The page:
Lastly, the editors mention that SNAP is only “modestly funded”. And yet they neglect to consider that SNAP has been partnered with some of the slyest (and now rather wealthy) tort attorneys in the country. Where are all these folks with checkbook or lawbook when their erstwhile “unique” ‘partner’ stands on the cusp of a genuine legal (if not also moral) abyss? And why have they allowed their ‘unique partner’ to languish in this unjust and unwarranted hell?

The editors apparently don’t think to ask.

It appears, at the most charitable, a habitual failing of theirs.

Thus the significance of all this for the SO community is substantial: the SO Mania itself was one of the government’s first efforts at using the advanced techniques of manipulating public opinion – already reduced to cartoonish caricaturing and emotion-laden posturing instead of deliberative and tire-kicking analysis – and then combining that with the vastly enhanced technological ability to ‘track’ any targeted Citizens (the Nazis had to rely on file cards and constantly updated book-sized master-lists in a society riddled with ‘checkpoints’), in order to construct an ‘outrage’ of putative horrific proportions, that thus generated an ‘emergency’, to which the government could then respond by (what was in the early 1990s) draconian legislation.

A baaaaad thing even at its inception, this gambit was quickly adapted after 9/11 to go after just about anybody as a ‘terrorist’ or ‘terrorist-enabler’ without regard to civil rights or liberties (since, as the odious Lindsey Graham has recently said, ‘we are at war’ – just as the government was at with Sex Offenders 20-plus years ago).

The Catholic priest abuse ‘crisis’ was a subset of the SO Mania, specifically designed to weaken the authority of the Catholic Church (no other organizations have been subjected to such sustained attention in the matter of sexual-abuse for a quarter-century and counting) to impede the secularist agendas of the Nanny State Left and the war-making and rights-reducing agenda of the Security State Right. The Church had in the 1980s made powerful oppositional statements to major dampdreams of both Left and Right; and both extremes saw a handy way of making sure that wasn’t ever repeated again.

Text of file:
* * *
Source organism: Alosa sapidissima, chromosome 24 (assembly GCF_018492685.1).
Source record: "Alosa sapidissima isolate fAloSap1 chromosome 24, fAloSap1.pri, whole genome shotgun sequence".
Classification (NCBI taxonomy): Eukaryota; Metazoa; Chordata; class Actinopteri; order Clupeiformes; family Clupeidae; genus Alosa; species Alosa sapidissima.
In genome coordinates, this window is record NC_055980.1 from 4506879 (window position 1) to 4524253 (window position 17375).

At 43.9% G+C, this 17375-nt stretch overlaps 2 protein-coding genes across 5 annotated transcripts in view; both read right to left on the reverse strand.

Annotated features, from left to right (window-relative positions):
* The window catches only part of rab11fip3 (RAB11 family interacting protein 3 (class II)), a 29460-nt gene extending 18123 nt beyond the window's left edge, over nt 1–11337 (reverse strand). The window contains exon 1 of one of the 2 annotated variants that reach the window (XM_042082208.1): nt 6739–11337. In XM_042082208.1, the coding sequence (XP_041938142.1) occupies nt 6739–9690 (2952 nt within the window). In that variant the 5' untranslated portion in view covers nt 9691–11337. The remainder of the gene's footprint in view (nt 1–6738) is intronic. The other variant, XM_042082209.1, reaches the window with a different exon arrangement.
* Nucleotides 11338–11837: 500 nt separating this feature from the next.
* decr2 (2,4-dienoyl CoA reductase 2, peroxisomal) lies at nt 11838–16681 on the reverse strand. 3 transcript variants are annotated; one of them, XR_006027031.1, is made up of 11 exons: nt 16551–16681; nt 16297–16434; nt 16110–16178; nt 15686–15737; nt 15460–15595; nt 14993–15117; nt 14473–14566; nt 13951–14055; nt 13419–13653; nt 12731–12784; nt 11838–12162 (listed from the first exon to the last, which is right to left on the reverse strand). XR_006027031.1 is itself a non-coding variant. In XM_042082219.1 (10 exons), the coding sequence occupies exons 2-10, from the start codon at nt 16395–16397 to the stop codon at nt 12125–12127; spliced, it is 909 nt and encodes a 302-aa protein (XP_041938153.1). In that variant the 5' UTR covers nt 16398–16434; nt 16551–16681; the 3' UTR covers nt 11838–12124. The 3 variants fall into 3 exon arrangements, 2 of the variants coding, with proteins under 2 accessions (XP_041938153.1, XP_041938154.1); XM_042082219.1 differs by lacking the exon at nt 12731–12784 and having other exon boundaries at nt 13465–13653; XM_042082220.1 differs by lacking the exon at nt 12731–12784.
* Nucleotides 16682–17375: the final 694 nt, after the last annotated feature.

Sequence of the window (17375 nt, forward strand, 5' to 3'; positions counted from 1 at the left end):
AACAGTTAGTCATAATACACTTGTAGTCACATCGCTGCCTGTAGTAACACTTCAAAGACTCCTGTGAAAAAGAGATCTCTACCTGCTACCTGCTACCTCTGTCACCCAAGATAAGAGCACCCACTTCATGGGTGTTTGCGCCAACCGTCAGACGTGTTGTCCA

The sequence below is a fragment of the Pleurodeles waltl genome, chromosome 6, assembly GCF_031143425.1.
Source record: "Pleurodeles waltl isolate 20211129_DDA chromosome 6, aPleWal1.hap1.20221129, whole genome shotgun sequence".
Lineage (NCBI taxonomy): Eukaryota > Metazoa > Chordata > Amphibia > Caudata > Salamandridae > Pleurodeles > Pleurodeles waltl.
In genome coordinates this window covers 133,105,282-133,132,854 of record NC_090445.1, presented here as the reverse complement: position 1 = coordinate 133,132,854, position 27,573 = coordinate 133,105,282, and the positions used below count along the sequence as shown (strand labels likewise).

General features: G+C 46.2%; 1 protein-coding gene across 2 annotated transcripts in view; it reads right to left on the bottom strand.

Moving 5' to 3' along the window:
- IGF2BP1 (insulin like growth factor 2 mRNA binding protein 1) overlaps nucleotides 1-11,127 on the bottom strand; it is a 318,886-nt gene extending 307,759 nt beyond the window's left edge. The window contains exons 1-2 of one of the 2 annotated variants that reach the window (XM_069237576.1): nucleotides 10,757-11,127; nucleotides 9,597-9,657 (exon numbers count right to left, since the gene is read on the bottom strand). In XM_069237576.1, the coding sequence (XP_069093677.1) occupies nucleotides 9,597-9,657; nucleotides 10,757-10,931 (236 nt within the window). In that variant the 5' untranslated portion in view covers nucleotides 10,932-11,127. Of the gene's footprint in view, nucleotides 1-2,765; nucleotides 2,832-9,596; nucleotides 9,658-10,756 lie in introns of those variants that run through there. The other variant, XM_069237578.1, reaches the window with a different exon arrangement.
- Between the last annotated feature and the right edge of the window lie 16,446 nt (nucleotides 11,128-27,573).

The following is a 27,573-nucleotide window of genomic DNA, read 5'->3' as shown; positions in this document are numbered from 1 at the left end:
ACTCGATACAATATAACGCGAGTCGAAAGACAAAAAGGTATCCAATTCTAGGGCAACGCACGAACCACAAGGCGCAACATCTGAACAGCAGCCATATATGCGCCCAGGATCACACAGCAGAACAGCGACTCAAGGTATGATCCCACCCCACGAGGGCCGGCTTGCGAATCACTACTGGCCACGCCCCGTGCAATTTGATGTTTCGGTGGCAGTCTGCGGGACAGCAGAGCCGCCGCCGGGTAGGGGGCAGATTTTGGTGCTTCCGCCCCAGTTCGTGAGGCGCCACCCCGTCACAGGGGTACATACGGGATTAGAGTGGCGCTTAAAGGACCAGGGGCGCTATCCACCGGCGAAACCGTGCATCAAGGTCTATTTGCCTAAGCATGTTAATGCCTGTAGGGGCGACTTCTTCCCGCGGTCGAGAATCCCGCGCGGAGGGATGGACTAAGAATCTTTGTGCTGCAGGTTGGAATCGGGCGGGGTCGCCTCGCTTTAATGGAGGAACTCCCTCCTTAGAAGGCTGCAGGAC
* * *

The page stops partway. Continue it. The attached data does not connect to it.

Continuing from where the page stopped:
Within the Church, Lefty ‘liberals’ also sought Democracy (election of bishops and priests by the Faithful), Diversity (women priests and bishops), and Regime-Change (breaking up the American Church’s bond with the Vatican) in order to make the American Catholic polity more like a ‘liberal’ Protestant American church polity (which has led that gaggle into a massive irrelevance and a profound metaphysical aimlessness).

Neatly, the civilian-public aspect of the SO Mania begins to wane: one indicator is that the SMART office, charged with  administering AWA after that whackulent Thing was erected into law in 2006, no longer dates its press releases; the last time I checked a week or so ago, the second most recent press release was advertising funding opportunities for Fiscal Year 2011 – which makes it over a year old since we are now almost halfway through FY 2012 (the federal Fiscal Year begins on October 1st of the year before).

So too the Catholic abuse-mania begins to wane, although still dangerous in its dying throes.

But I hope the SO Community remains aware that a) all those noxious Mania Regime laws are still on the books; b) their guiding principles are migrating now into the military law, but may well use that last refuge as a springboard to try a comeback into civilian law; and c) the entire mindset of the Beltway is now infected with police-state conceptions that have been given increasing play since 9/11 but that were originally embraced in the run-up to the Sex Offense Mania Regime two decades and more ago.

So much remains to be done.*


*So, for example, this article clearly recognizes the police-state and totalitarian consequences of the National Defense Authorization Act. But it urges ‘progressive’ action against it. Yet not only does it make any reference to the clear steps taken toward this police-state with the construction of the SO Mania Regime, but how can it not be clear that at the time of its inception the SO Mania Regime was itself considered to be ‘progressive’?